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Can early-stage detection of pathogens in plants be enlighted by luminescent nanoparticles?
* 1, 2, 3, 4 , 1 , 1 , 1 , 4 , 2 , 3 , 4 , 1
1  i3N, Departamento de Física, Universidade de Aveiro, 3810-193 Aveiro, Portugal
2  Associação SFCOLAB—Laboratório Colaborativo para a Inovação Digital na Agricultura, 2560-312 Torres Vedras, Portugal
3  i3N/CENIMAT, Department of Materials Science, Faculty of Science and Technology, NOVA University of Lisbon and CEMOP/UNINOVA, 2829-516 Caparica, Portugal
4  Unité Résistance Induite et Bioprotection des Plantes EA 4707 USC INRAE 1488, Université de Reims Champagne-Ardenne, 51100 Reims, France
Academic Editor: Maria Martínez Mena

Published: 21 November 2023 by MDPI in 2nd International Online Conference on Agriculture session Poster Session.

Detecting and diagnosing plant diseases promptly is crucial for food security and effective crop management, especially when dealing with deadly pathogens that cause significant losses and economic damage1. Plant infections are estimated to contribute 20-40% to global production losses, annually2. Therefore, early detection of pathogens is critical, and nanotechnology-based sensing technologies offer promising solutions. Luminescent nanomaterials provide enhanced sensitivity and depth, making them valuable for bioimaging and real-time monitoring. In this study, we propose the development of functionalized luminescent silicate-based nanoparticles (NPs) using pulsed-laser ablation in liquid (PLAL) to target specific phytopathogens.

The objective is to create diagnostic nanoprobes capable of detecting Neofusicoccum parvum and Diplodia seriata, the phytopathogens responsible for grapevine trunk diseases. Hence, a spectral analysis of grapevine stems was conducted, including healthy and infected plants, as well as phytopathogen fungi cultures and growth medium (PDA). Results indicated that the materials’ emission should be within the 500-650 nm spectral range to avoid interference with chlorophyll absorption bands.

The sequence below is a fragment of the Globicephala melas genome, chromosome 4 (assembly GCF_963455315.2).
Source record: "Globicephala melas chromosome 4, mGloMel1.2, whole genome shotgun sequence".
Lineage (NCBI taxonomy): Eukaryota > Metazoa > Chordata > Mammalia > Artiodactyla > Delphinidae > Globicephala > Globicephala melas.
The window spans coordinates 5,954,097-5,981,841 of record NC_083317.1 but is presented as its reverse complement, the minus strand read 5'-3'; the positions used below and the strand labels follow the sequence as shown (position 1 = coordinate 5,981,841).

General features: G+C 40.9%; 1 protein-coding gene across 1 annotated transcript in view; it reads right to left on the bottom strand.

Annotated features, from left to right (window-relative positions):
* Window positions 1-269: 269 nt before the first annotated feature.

Mn2+-doped Zn2SiO4 ceramic targets were synthesized using solid-state reaction and solution combustion synthesis to optimize the photoluminescence (PL) intensity and afterglow, by investigating various factors, such as Mn2+ concentrations, H3BO3, and co-doping with lanthanide ions. Structural and optical characterization of the targets was performed using X-ray diffraction, Raman, and PL spectroscopies. NPs production through PLAL was studied, exploring different laser wavelengths, solvents, and other parameters. To ensure safety for plants and phytopathogens, toxicity assessments were conducted through foliar disc analysis and culture-based methods.

1Z. Li, T. Yu, R. Paul, J. Fan, Y. Yang, and Q. Wei, “Agricultural nanodiagnostics for plant diseases: Recent advances and challenges,” Nanoscale Adv., vol. 2, no. 8, pp. 3083–3094, 2020, doi: 10.1039/c9na00724e.

2FAO, “Climate change fans spread of pests and threatens plants and crops, new FAO study,” 2021. (accessed Feb. 23, 2022)

Keywords: Phytonanodiagnostic; Luminescent nanoparticles (LNPs); Laser processing; Early plant-disease diagnostic; Phytopathogens detection